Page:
Ouch — but not as determinative of overall performance as you might think, given the scope of the gap.
AT runs through SPEC2006 (single-thread, SMT, multi-core), database and transactional performance, Java, big data number crunching, and floating point performance. AMD’s FPU performance is surprisingly excellent compared with Intel. There are several reasons for this, but a number of them come down to various aspects of AVX and its impact on turbo clocks. For the last few product cycles, Intel has publicly stated that its Turbo Mode frequency figures depend on whether AVX is active, with non-AVX clocks being substantially lower. Intel’s Xeon 8176 has a non-AVX 28-core maximum turbo frequency of 2.8GHz, an AVX 2.0 28-core maximum turbo frequency of 2.4GHz, and an AVX-512 28-core maximum turbo frequency of just 1.9GHz.
Intel talks up its use of 256-bit and 512-bit FMACs compared with AMD’s 128-bit implementation of AVX. But AMD may have taken the wiser route here (it wins all the FPU benchmarks AT ran). Intel takes a 20 percent clock penalty compared with 256-bit AVX when running AVX-512. While higher efficiency should theoretically be able to still show significant AVX-512 performance improvements, they’re only going to happen with substantial performance tuning. Not all software vendors or buyers can afford that kind of work, but it’ll be critical for AVX-512 to be a success.
FPU performance is, surprisingly, AMD’s best total showing. It’s a mediocre database server, beats Intel in Java performance (but not by the same margins as in FPU code), and is extremely competitive in Big Data tests given price and clock differentials. Power consumption varies substantially by workload; the Xeon 8176 has extremely high idle power consumption, but vastly better MySQL perf/watt than Broadwell and modestly better perf/watt in this test than the Epyc 7601. In POV-RAY testing, AMD flips the tables on Intel, with higher performance at a huge power differential (327W for Epyc versus 453W for Skylake-SP).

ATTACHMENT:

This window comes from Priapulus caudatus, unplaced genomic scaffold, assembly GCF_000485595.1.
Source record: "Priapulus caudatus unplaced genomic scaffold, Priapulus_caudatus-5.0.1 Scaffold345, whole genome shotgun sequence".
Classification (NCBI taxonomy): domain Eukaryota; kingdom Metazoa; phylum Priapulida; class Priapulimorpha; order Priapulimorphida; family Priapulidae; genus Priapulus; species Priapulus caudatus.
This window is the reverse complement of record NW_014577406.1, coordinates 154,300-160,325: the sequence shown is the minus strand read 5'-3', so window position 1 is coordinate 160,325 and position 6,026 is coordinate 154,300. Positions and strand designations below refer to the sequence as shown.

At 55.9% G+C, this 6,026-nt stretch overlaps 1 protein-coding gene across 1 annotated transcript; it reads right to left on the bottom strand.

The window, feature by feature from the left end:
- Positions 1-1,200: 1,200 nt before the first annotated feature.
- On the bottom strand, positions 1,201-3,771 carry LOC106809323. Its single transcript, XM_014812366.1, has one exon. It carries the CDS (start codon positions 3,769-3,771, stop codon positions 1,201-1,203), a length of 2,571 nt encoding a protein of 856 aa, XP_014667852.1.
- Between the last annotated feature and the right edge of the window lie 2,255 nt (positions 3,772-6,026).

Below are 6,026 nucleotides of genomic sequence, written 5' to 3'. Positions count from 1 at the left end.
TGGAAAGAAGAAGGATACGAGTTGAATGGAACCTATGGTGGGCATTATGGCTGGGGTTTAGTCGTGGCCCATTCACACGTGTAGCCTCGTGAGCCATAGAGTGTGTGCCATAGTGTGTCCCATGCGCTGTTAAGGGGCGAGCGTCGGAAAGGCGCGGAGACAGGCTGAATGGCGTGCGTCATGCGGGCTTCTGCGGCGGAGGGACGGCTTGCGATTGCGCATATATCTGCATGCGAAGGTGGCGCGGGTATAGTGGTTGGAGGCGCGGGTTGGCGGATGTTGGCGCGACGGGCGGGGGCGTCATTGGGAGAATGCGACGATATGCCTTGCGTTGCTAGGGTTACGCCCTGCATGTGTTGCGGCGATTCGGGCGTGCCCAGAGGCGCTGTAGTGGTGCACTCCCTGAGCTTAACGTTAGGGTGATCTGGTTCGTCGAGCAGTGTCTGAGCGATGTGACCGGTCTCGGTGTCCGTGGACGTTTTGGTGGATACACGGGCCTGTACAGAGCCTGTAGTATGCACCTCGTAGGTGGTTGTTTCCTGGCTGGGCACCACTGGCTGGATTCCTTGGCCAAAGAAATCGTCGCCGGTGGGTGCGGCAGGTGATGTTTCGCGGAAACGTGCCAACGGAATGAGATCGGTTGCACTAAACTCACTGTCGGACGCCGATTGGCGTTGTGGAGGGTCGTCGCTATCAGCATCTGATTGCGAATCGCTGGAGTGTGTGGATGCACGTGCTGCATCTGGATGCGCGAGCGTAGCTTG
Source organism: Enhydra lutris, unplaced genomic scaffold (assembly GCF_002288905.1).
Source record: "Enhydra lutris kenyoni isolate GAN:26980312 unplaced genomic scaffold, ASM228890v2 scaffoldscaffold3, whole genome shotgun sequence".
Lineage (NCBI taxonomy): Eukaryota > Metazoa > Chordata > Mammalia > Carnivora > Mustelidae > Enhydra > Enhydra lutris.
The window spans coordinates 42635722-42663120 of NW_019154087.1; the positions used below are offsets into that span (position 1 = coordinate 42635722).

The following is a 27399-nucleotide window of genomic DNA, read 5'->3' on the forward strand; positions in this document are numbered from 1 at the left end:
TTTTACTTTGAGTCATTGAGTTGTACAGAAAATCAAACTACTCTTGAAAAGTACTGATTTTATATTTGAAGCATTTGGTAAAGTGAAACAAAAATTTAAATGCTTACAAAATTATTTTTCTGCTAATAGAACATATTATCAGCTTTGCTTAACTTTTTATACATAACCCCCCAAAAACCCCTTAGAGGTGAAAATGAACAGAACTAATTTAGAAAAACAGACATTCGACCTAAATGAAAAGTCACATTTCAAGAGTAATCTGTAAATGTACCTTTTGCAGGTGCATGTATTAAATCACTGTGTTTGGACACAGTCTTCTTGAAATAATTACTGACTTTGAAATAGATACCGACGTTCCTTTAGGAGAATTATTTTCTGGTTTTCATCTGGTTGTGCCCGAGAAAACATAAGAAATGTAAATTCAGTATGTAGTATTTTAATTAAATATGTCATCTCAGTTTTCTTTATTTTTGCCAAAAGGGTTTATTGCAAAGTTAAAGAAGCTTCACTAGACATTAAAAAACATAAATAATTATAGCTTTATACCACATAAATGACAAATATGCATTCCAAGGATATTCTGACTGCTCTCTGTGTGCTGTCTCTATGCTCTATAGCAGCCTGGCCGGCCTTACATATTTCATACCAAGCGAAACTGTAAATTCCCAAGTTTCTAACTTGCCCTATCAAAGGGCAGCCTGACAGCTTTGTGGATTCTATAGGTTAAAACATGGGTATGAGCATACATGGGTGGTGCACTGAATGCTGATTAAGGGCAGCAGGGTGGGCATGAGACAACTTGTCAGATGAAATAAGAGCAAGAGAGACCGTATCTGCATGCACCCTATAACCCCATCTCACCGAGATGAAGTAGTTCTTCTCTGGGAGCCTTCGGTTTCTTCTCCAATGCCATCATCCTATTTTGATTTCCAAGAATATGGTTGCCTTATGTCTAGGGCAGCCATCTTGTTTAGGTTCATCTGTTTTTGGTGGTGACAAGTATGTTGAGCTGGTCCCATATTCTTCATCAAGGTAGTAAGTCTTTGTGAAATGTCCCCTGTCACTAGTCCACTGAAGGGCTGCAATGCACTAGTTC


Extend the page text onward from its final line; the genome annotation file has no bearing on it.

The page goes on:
The bottom line is this: AMD’s Epyc isn’t the better choice in every situation or environment. But a combination of lower prices, competitive performance, and some solid test wins show AMD can hang with Intel again, even at the top of the market. For hardware cost-conscious companies, or vendors that can afford to optimize heavily for Ryzen (cloud providers like MS, for example), Epyc is a very strong brand. But Skylake-SP shows some formidable performance gains of its own, has a better scaling mesh topology, and the stronger overall level of performance. If your TCO is dominated more by software costs than hardware pricing, Intel and its proven track record may still be the better option here.
Finally, I’d like to echo some comments Johan makes. After years of watching Intel’s only competition being its own previous generation of products, it’s really nice to see some genuine performance back-and-forth. One of the grand ironies of reviewing is that people regularly accuse reviewers of using various tricks or indulging biases to tilt reviews deliberately towards AMD or Intel when, in reality, we’re probably the people that most want to see exciting performance matches. Articles like this (or, of course, AT’s vastly larger review) don’t write themselves; they take considerable time and effort. It’s boring to watch the same company win over and over. Nobody likes a slugfest better than a reviewer, and this review is worth a read.